Adelaide’s Historical Buildings and Long-Lost Sights Shown in Colour Photograph Exhibition

It’s the bustle of Adelaide’s Beehive Corner, the crowning of Elder Hall, and a spectacular Easter shop fire — visible for the first time in colour photographs.

Adelaide City Council has commissioned artist Marina Amaral to add waves of colour to a series of vintage black and white photos for a special exhibition in Rundle Mall.

It is celebrating 30 years of the Heritage Incentives Scheme, which provides payments to building owners to restore and maintain the character of their little pieces of Adelaide.

Dozens of people are seen swimming and splashing in a colourised historical photograph of the Adelaide City Baths in 1940.

“I tend to believe that Adelaide’s best days are ahead of us, but as we plan for a very exciting future, we’ve really got to treasure what’s great about Adelaide,” Lord Mayor Martin Haese said.

“Our heritage, our architecture and our character buildings are certainly part of that story.”

There are 2,497 heritage-listed places in both Adelaide and North Adelaide, about 27 per cent of the total listings in South Australia.

“The Beehive Corner is a wonderful building and it’s got a gothic architecture associated with it, and Elder Hall of course in the University of Adelaide grounds — they are two projects that have both benefited from the Heritage Incentives Scheme,” Mr Haese said.

Mr Haese said modern-day developments, like the SA Health and Medical Research Institute, could eventually be heritage-listed alongside other historic icons.

“I put an open callout to all architects, all planners, all designers, all developers, and all investors, to really think squarely about the importance of design and architecture in characterising our city,” he said.

The Adelaide City Council has provided $20 million in payments since the scheme began in 1988.

Here are some of the highlights from the exhibition:

Pulteney Street, c.1913

A colourised photo of Pulteney Street in 1913, with part of the Ruthven Mansions and a tram visible.

Visible to the right of this image is part of the Ruthven Mansions — the first city apartment building to boast all the mod-cons of the time, such as electric lighting and mechanical ventilation.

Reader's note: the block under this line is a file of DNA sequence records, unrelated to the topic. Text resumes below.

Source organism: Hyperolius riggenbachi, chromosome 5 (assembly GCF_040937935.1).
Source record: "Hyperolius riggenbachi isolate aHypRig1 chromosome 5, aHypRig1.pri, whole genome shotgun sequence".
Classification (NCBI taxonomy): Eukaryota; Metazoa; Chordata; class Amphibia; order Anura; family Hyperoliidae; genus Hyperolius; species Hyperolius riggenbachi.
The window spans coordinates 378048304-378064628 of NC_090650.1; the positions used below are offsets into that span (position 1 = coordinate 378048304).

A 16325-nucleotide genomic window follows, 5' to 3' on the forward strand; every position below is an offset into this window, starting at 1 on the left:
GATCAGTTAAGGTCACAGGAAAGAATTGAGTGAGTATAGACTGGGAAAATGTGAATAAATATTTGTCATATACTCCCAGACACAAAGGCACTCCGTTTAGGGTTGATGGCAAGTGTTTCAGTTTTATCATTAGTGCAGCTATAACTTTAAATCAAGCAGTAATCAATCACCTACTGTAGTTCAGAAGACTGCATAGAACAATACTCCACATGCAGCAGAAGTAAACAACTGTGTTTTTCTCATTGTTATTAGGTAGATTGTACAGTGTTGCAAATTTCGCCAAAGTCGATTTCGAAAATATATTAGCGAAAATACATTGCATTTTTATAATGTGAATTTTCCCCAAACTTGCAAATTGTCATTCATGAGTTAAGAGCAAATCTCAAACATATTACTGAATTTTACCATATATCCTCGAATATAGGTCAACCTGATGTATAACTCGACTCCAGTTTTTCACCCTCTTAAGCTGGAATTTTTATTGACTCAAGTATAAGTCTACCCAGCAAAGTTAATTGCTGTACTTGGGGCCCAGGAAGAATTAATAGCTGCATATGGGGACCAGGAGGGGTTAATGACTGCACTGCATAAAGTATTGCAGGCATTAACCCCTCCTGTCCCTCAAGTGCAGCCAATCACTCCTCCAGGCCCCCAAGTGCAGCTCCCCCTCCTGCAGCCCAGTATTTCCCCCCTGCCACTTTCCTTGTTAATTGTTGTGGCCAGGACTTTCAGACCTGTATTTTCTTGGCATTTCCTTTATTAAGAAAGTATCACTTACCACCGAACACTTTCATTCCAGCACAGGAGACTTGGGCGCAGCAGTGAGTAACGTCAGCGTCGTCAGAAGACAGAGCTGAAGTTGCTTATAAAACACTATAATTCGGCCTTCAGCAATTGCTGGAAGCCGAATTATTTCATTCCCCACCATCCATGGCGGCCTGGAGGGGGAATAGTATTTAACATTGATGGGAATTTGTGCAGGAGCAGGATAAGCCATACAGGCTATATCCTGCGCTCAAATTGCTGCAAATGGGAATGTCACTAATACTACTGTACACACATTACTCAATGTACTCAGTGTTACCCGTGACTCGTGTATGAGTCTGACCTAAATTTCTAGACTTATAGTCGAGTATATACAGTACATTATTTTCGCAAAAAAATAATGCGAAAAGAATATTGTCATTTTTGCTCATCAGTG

Also visible in this photo is the Grand Central Hotel, which was demolished in 1976. In its day it hosted famous figures such as The Prince Of Wales, Sir Arthur Conan Doyle, Mark Twain, and The Kinks.

John Martin’s fire, c.1901

A colourised historical photograph of smoke rising from the John Martin's department store in Adelaide, 1901.

On Easter Saturday in 1901, a fire broke out in a store display window in John Martin’s department store on Rundle Street and eventually wiped out part of the building.

The store windows were lit by glass gas burners, one of which cracked and set fire to the decorations.

An estimated 10,000 people gathered on Rundle Street and North Terrace to watch the spectacle.

City Baths, c.1940

Dozens of people are seen swimming and splashing in a colourised historical photograph of the Adelaide City Baths in 1940.

The City Baths opened in 1861, proving a popular spot for locals for more than 100 years before being demolished in the 1960s to make way for the Adelaide Festival Centre.

The outdoor Olympic-size pool and high-diving platform pictured above were installed in 1940.

Olympic swimming coach Harry Gallagher started managing the baths in the 1950s, bringing with him the freestyle champion Dawn Fraser.

Beehive Corner, c. 1909

A colourised photograph of the busy Beehive Corner, in Adelaide, 1909, featuring horse-drawn carriages and people wearing hats.

Currently home to local confectionary institution Haigh’s Chocolates, Beehive Corner has been a bustling hive of activity since the 1800s.

The building located on this busy corner today was constructed between 1895-1896, drawing on the Gothic Revival style.